Art and ceramics studio to resume indoor sessions
Clay Studio, a community arts center directed by Patrick Hall, is beginning its reopening with spring studio hours.
The studio, located at 1351 Holiday Hill Road in Goleta, first opened its doors in January 2020. The opening reception gathered 500 community members and artists, but the pandemic soon scaled back operations.
“We’ve had to pivot, like most businesses,” Erica Ales, program and creative director, told the News-Press. “But it’s been a good opportunity to weigh our foundation and welcome community members.”
As of December, Clay Studio has been holding outdoor classes for beginners and intermediate-level potters.
Monday, the indoor space opens for the first time in over a year — for those who register for a time slot.
Artists can register for a 9 a.m to 12 p.m. or 1-4 p.m. session for one of the days of the week, and they’ll have that slot for eight weeks. A limit of eight people can register for the same time.
Artists can come spin pottery and use the 2,500 square feet of studio space. Clay Studio staff will not be providing instruction, as to keep with social distancing protocols.
If COVID-19 cases decrease in the community, Clay Studio will hold classes on the potter’s wheels indoors in coming months.
In the meantime, there are outdoor workshops and virtual classes.
During virtual sessions, participants pick up clay from the studio prior to class and return to glaze their creations one by one.
Recently, Clay Studio held virtual classes on its 3D ceramic printer. Participants designed their pieces using the software; then studio staff printed it and have even shipped the creations to the students.
The 3D printing technology is new to ceramics, so students as far as New York and even Canada tuned into Clay Studio’s virtual classes — which is exactly what the studio’s creators had in mind.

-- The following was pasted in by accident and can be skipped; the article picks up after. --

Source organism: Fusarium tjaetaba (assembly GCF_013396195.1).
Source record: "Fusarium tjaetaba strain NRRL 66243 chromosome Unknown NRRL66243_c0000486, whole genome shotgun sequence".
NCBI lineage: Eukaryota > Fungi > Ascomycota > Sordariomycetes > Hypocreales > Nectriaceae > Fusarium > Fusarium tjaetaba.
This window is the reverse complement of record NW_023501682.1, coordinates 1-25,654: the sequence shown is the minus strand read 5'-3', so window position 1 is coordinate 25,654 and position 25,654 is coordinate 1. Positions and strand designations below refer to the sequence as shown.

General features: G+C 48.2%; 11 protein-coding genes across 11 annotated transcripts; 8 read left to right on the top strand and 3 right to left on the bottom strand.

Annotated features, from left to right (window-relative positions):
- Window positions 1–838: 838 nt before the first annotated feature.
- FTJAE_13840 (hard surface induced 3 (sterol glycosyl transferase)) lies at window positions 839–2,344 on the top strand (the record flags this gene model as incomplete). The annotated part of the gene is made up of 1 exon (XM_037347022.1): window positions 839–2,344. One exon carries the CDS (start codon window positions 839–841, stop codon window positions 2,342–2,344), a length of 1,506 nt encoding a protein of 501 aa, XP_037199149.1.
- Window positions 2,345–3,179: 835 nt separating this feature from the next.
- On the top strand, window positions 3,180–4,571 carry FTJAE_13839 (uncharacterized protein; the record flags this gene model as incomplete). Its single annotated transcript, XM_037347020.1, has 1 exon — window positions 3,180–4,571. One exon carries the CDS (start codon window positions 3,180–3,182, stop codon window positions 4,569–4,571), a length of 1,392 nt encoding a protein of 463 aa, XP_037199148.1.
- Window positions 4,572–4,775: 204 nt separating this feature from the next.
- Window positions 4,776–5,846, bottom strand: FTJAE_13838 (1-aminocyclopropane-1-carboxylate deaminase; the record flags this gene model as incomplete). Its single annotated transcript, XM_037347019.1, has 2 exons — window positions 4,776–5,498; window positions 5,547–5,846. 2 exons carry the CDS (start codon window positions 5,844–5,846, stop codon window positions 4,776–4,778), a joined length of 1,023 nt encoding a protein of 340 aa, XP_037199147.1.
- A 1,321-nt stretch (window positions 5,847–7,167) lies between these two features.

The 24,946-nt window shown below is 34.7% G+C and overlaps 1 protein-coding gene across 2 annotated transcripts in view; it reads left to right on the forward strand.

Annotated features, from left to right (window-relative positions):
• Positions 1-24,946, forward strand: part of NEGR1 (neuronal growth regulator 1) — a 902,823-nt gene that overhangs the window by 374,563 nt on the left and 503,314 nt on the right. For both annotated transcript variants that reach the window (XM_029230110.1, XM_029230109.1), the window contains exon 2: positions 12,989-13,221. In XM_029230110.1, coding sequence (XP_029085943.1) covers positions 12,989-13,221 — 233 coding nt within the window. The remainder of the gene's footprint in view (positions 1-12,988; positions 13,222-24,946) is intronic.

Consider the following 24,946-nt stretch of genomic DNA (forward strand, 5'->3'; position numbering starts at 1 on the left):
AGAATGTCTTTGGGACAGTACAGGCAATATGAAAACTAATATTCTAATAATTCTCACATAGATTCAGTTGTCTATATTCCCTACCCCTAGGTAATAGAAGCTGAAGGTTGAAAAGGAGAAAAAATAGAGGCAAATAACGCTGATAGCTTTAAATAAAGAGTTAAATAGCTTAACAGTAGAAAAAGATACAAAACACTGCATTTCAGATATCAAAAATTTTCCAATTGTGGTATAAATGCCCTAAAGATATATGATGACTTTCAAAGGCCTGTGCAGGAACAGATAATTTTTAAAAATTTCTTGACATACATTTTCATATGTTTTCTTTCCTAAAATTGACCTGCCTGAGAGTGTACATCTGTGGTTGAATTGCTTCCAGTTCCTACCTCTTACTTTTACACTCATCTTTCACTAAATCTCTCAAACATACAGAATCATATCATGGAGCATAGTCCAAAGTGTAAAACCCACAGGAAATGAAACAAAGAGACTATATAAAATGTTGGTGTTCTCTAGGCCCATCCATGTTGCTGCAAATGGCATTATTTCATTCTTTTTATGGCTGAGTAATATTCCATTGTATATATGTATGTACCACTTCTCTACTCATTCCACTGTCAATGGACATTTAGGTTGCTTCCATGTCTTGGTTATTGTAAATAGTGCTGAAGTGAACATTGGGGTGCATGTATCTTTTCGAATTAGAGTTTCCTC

“Our goal is not just to be a community studio but be an international destination for artists,” Ms. Ales said.
Clay Studio is a nonprofit, and staff hope to support all artists in the community. Staff are planning workshops hosted by other Santa Barbara artists and have hosted creators of various disciplines.
“We not only see this as a ceramics center but an arts center also where we can share ideas and serve as a creative hub for the community,” she said.
There are eight private artist studios between 150 and 400 square feet for artists to rent. An additional 16 studios will be available in 2022.
Clay Studio also hosts shows. The current show highlights the work of the late Don Reitz, and it is available to view through the summer by appointment.
Currently, the work of Mr. Hall, Clay Studio’s executive director, and fellow co-founder Lynda Weinman are on display at Sullivan Goss Gallery, at 11 E. Anapamu St. in Santa Barbara.
The 30-piece exhibition utilizes both the potter’s wheel and the 3D printer. It will be on display until May 24.
Clay Studio’s resources are also utilized by teachers and corporate teams. The studio is equipped for field trips and coworker team-building classes.
Soon, the studio will begin a six-week afterschool enrichment program, where students will learn about sculpting over Zoom from April 7 to May 12.
“We’re starting to go in the direction of being more available to the community,” Ms. Ales said.
To check out more of Clay Studio’s work, go to claystudiosb.org.